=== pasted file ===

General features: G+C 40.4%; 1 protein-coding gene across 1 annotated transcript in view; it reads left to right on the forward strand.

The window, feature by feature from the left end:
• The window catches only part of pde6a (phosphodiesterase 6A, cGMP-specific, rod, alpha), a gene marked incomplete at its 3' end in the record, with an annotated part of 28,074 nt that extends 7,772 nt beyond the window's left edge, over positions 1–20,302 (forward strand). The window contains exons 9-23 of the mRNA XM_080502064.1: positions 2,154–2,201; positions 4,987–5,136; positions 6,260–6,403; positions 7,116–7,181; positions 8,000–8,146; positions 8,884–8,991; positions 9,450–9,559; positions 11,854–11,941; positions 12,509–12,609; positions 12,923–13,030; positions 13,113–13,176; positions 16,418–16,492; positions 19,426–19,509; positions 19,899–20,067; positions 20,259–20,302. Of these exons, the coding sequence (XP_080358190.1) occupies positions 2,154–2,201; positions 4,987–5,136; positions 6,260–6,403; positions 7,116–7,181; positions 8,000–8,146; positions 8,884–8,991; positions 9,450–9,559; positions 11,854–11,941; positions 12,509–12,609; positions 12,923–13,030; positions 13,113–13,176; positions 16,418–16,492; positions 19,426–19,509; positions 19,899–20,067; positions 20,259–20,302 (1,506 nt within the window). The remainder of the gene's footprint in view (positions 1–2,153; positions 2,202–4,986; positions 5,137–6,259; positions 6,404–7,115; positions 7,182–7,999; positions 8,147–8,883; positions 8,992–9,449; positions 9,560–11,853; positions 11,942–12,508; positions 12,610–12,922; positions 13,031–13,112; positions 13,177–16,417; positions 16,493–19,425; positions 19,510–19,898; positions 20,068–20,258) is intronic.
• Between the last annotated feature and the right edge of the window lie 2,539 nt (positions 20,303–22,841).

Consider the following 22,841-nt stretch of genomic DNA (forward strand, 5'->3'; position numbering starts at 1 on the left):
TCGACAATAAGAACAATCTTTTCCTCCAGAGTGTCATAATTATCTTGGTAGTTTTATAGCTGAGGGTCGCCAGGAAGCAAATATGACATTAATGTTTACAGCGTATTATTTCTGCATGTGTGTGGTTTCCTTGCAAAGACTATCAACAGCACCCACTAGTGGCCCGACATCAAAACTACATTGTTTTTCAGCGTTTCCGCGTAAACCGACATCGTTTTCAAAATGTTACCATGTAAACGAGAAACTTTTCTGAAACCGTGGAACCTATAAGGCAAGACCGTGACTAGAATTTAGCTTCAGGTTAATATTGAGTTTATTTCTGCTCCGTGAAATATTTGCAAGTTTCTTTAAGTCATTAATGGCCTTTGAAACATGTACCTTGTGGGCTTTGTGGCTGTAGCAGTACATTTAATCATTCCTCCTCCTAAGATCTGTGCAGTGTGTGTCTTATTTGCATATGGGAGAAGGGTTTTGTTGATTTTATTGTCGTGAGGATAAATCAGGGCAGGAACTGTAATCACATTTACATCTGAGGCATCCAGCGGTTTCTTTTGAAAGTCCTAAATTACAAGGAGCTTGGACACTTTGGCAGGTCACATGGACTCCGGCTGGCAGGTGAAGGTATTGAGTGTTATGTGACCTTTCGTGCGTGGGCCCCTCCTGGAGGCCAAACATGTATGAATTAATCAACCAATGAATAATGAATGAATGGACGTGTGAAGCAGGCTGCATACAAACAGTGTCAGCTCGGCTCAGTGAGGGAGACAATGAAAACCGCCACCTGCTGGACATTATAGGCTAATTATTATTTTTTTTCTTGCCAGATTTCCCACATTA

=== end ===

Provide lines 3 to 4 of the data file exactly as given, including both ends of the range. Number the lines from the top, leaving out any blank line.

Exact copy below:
• The window catches only part of pde6a (phosphodiesterase 6A, cGMP-specific, rod, alpha), a gene marked incomplete at its 3' end in the record, with an annotated part of 28,074 nt that extends 7,772 nt beyond the window's left edge, over positions 1–20,302 (forward strand). The window contains exons 9-23 of the mRNA XM_080502064.1: positions 2,154–2,201; positions 4,987–5,136; positions 6,260–6,403; positions 7,116–7,181; positions 8,000–8,146; positions 8,884–8,991; positions 9,450–9,559; positions 11,854–11,941; positions 12,509–12,609; positions 12,923–13,030; positions 13,113–13,176; positions 16,418–16,492; positions 19,426–19,509; positions 19,899–20,067; positions 20,259–20,302. Of these exons, the coding sequence (XP_080358190.1) occupies positions 2,154–2,201; positions 4,987–5,136; positions 6,260–6,403; positions 7,116–7,181; positions 8,000–8,146; positions 8,884–8,991; positions 9,450–9,559; positions 11,854–11,941; positions 12,509–12,609; positions 12,923–13,030; positions 13,113–13,176; positions 16,418–16,492; positions 19,426–19,509; positions 19,899–20,067; positions 20,259–20,302 (1,506 nt within the window). The remainder of the gene's footprint in view (positions 1–2,153; positions 2,202–4,986; positions 5,137–6,259; positions 6,404–7,115; positions 7,182–7,999; positions 8,147–8,883; positions 8,992–9,449; positions 9,560–11,853; positions 11,942–12,508; positions 12,610–12,922; positions 13,031–13,112; positions 13,177–16,417; positions 16,493–19,425; positions 19,510–19,898; positions 20,068–20,258) is intronic.
• Between the last annotated feature and the right edge of the window lie 2,539 nt (positions 20,303–22,841).